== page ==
After the expansion of the battery at the end of the heating process, the friction forces disappear. During operation, or in other words during the entire service life of the battery, also no friction forces from the heat expansion of the foundation take place. During heating, the horizontal forces take place with the same value as described hereinabove, but with opposite sign. In other words instead of pulling forces now pressing forces take place in the longitudinal support 9 and in the outer wall 14.

The steel concrete furnace supporting plate 1 and the foundation body 3, 6 can be formed both with conventional singly reinforced steel concrete massive structure, and partially or completely of prestressed concrete, as well as partially prefabricated reinforced concrete parts. The longitudinal support 9 and the plate 13 of the operators' space can be formed both as concrete support, and as steel support, or as a composite structure.

The friction bearings 5 and 12 can be formed both as steel plates (upper and lower steel plates) with suitable conventional lubricant therebetween for reducing the friction value, and as Teflon- or roller bearings.

The space between the top 7 of the waste heat passage and the upper plate 1 can be used both for the heat insulation 8, and as an air passage for cooling in some cases.

Instead of or in combination with the force transmission from the longitudinal bar 9 via the plate 13 to the outer wall 14, the axial forces of the individual portions of the longitudinal bar 9 can pass via suitable springs inserted into the expansion gaps 15 to the massive end heads of the battery. In this case it is possible to compensate by the springs the relatively small heat expansion of the longitudinal bar 9 and simultaneously to determine the axial pressure so that the longitudinal changes of the longitudinal bar under the action of heat and of axial force are directed oppositely.

It will be understood that each of the elements described above, or two or more together, may also find a useful application in other types of constructions differing from the types described above.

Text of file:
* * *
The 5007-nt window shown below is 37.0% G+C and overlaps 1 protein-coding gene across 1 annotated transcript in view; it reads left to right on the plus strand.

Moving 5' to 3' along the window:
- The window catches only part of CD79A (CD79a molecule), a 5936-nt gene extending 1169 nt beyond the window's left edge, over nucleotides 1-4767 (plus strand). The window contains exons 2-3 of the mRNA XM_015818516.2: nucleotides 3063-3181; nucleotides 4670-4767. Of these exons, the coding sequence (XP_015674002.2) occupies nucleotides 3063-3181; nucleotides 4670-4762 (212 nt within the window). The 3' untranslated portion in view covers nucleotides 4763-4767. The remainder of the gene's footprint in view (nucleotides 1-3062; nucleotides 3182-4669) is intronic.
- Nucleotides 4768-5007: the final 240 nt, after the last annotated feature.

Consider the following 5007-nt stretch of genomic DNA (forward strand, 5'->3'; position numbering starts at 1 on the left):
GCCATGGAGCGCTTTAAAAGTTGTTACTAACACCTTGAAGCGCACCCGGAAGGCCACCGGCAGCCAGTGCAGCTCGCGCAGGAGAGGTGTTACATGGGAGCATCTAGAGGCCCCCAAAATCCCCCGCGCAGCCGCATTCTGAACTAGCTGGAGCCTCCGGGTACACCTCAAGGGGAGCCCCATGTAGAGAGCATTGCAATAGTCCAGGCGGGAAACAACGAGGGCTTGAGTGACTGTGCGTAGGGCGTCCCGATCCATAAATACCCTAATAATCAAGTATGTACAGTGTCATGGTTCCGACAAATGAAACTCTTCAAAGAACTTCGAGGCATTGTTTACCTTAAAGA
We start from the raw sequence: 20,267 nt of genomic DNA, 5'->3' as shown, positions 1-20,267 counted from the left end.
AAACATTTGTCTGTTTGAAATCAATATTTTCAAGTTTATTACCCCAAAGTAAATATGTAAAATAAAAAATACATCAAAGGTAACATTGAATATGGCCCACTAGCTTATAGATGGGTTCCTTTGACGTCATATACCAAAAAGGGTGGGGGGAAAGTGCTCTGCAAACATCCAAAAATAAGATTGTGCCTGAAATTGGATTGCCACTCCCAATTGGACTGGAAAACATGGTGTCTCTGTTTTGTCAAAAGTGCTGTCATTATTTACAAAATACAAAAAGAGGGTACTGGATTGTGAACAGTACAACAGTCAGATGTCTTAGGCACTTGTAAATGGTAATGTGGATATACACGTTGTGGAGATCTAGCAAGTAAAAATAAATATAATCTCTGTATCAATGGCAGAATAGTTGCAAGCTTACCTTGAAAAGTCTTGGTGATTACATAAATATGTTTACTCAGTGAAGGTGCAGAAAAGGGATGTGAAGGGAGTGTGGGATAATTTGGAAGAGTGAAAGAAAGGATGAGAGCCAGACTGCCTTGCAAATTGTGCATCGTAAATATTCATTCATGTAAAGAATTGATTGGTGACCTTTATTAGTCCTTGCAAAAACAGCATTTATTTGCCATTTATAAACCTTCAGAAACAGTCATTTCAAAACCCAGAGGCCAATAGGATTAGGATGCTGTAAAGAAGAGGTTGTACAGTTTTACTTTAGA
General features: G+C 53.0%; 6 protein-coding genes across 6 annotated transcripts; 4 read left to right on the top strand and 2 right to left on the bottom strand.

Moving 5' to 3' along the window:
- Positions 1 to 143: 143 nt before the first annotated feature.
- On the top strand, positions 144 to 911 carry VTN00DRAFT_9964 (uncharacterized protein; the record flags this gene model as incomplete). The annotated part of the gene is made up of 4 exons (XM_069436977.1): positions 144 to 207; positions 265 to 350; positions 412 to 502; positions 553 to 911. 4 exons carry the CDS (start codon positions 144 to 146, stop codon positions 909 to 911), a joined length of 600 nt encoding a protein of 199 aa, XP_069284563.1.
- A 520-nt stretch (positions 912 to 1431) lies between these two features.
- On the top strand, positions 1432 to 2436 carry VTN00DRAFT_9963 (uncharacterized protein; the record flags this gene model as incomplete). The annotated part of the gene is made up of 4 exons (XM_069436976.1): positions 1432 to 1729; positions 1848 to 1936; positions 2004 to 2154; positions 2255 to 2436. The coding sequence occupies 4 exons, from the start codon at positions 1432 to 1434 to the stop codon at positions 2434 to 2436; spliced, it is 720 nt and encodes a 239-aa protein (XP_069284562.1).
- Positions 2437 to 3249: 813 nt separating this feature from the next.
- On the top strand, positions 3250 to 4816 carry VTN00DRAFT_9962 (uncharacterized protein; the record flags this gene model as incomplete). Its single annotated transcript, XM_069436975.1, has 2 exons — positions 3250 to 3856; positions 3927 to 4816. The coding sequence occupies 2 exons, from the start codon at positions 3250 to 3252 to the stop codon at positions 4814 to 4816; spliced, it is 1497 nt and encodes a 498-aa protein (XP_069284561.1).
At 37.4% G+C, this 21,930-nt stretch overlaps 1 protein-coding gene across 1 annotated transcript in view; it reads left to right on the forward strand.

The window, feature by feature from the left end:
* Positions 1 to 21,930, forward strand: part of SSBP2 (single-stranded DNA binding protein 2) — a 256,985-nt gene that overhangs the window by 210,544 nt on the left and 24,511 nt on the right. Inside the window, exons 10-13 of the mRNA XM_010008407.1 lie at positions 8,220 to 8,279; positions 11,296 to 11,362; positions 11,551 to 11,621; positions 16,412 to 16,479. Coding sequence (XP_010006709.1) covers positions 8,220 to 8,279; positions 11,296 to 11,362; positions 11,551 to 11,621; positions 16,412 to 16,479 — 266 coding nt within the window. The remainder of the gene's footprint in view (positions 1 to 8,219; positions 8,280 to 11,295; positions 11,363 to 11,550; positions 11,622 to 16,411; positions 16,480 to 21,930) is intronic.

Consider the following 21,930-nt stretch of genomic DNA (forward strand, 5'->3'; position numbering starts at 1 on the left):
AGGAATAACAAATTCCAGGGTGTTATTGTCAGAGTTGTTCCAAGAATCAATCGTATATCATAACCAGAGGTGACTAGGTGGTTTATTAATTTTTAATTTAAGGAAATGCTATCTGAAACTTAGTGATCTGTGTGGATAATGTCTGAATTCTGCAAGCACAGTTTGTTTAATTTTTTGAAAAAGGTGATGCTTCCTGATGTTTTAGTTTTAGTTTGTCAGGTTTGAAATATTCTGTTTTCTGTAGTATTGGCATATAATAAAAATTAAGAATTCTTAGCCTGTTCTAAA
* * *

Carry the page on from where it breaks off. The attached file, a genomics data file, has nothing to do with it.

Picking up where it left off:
While the invention has been illustrated and described as embodied in a support for a battery of coking furnaces, it is not intended to be limited to the details shown, since various modifications and structural changes may be made without departing in any way from the spirit of the present invention.

Without further analysis, the foregoing will so fully reveal the gist of the present invention that others can, by applying current knowledge, readily adapt it for various applications without omitting features that, from the standpoint of prior art, fairly constitute essential characteristics of the generic or specific aspects of this invention.

Patent Citations
Cited PatentFiling datePublication dateApplicantTitle
US2761827 *Aug 9, 1952Sep 4, 1956Koppers Co IncBracing means for coke oven batteries
US4226677 *Feb 6, 1979Oct 7, 1980Nippon Kokan Kabushiki KaishaEarthquake-proof foundation structure for horizontal type coke oven battery
US4353189 *May 23, 1980Oct 12, 1982Firma Carl Still Gmbh & Co. KgEarthquake-proof foundation for coke oven batteries
DE2460906A1 *Dec 21, 1974Jul 1, 1976Krupp Koppers GmbhVerfahren zum aufbau einer horizontalkammerkoksofenbatterie oder zur erneuerung von horizontalen partien der batterie
Classifications
U.S. Classification202/270, 202/111, 52/167.4, 202/268, 52/167.9, 202/267.1, 52/167.1
International ClassificationC10B5/00, C10B29/08, C10B29/00
Cooperative ClassificationC10B29/08
European ClassificationC10B29/08
Legal Events
DateCodeEventDescription
Oct 28, 1996FPAYFee payment
Year of fee payment: 12
Sep 30, 1992FPAYFee payment
Year of fee payment: 8
Oct 24, 1988FPAYFee payment
Year of fee payment: 4
Feb 28, 1983ASAssignment
Owner name: KRUPP-KOPPERS GMBH, MOLTKESTRASSE 29, 4300 ESSEN 1
Free format text: ASSIGNMENT OF ASSIGNORS INTEREST.;ASSIGNOR:GELFAND, JAN;REEL/FRAME:004136/0486
Effective date: 19830221